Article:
The festival will pay tribute to actress Kathryn Hahn (who will receive the Career Achievement Award), actress Anna Diop (receiving the Rising Star Award), and actor Jonathan Majors (Artist Achievement Award).
In addition to the Music Box, screenings and events will take place at the AMC River East 21, the Gene Siskel Film Center and the Chicago History Museum, with pop-up screenings at Austin Town Hall and the Hamilton Park Cultural Center in Chicago’s Englewood neighborhood on the South Side. A select number of features and the entire shorts programs will be available virtually via the festival’s streaming platform for residents of Illinois, Wisconsin, and Indiana.
Of those 92 features, 11 come from Spanish and Portuguese-speaking countries. I have only seen two so far, but that won’t stop me from writing about those titles that I am most looking forward to catching at the festival if time allows.
The Beast (dir. Rodrigo Sorogoyen)
Rodrigo Sorogoyen may still be unknown to most film critics in this country. None of his films have been theatrically distributed in the United States, and yet he is one of the most consistently creative film and television directors to have come out of Spain in the last two decades. I caught his political thriller El reino at the Miramar Fine Arts Cinema in Puerto Rico three years ago and was blown away.
Making its U.S. premiere as the festival, as well as participating in its International Competition, Sorogoyen’s latest film, As Bestas (The Beasts), promises to follow in El reino’s footstep by delivering a slow, deliberate first half that amps up in intensity and suspense, exploding towards the end.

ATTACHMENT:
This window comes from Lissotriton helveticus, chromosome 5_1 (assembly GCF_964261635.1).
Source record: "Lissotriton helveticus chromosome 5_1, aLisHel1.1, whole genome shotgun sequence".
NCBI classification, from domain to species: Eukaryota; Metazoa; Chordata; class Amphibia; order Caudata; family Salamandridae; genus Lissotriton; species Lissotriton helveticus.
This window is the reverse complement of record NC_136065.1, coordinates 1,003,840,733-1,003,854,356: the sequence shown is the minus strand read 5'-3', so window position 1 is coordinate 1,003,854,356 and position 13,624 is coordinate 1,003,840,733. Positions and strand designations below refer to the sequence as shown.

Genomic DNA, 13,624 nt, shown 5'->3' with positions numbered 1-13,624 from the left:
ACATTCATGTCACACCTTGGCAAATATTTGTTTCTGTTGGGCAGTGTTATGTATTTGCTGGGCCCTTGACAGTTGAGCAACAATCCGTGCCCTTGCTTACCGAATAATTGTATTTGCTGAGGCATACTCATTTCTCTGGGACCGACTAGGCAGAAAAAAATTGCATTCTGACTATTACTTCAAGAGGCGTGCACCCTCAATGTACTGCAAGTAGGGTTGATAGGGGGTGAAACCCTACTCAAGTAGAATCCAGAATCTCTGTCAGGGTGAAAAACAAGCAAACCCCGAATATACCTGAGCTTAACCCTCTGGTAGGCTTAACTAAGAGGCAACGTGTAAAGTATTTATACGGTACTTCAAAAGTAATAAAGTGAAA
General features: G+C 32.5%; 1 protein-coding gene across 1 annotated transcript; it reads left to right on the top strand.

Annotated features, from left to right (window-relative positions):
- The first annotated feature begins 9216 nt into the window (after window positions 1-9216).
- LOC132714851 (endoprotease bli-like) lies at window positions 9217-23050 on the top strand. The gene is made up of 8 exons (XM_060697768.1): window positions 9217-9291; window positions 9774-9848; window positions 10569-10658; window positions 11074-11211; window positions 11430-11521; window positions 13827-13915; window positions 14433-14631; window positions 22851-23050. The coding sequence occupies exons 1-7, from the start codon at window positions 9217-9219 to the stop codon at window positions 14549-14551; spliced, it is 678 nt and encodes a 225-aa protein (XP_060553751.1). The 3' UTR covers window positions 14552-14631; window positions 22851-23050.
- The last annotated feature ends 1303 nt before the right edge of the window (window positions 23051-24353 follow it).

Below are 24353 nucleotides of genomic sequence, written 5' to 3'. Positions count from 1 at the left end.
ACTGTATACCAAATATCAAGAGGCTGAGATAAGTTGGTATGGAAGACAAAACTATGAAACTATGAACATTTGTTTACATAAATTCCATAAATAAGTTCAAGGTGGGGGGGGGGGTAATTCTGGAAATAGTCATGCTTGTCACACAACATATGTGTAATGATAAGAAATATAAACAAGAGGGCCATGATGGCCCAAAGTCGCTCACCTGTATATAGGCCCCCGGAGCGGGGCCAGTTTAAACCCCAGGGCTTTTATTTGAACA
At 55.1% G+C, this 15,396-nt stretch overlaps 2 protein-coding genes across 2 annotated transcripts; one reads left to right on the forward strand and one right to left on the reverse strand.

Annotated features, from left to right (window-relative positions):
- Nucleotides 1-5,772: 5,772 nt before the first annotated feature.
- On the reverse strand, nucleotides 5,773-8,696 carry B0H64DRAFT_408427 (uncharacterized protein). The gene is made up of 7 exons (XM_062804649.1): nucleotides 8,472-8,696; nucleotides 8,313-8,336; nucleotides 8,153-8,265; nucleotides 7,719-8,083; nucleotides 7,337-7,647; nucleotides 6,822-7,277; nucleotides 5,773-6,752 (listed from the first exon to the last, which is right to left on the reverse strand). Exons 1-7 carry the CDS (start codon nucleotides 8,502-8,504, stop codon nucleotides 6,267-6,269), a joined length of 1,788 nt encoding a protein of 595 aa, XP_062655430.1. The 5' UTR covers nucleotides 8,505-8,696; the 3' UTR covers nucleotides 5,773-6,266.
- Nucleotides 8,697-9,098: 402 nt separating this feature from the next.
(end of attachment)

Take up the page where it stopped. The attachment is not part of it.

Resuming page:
Shot in French, Gallego, and Spanish, the film follows a French couple who are sustainable farmers in a remote village in Galicia. Tolerated by their neighbors at first, things begin to go from bad to worse when the husband stands in opposition to a local project that would benefit the community.
The Kings of the World (dir. Laura Mora)
I missed Laura Mora’s first film, Killing Jesus, when it played at the festival about four or five years ago. Her follow-up film, Los reyes del mundo (The Kings of the World), is now making its North American premiere at the festival after winning three major awards at the San Sebastián Film Festival, including Best Film, and being selected by Colombia to represent it at the Academy Awards for Best International Feature. The film has also been submitted for consideration in the festival’s International Competition.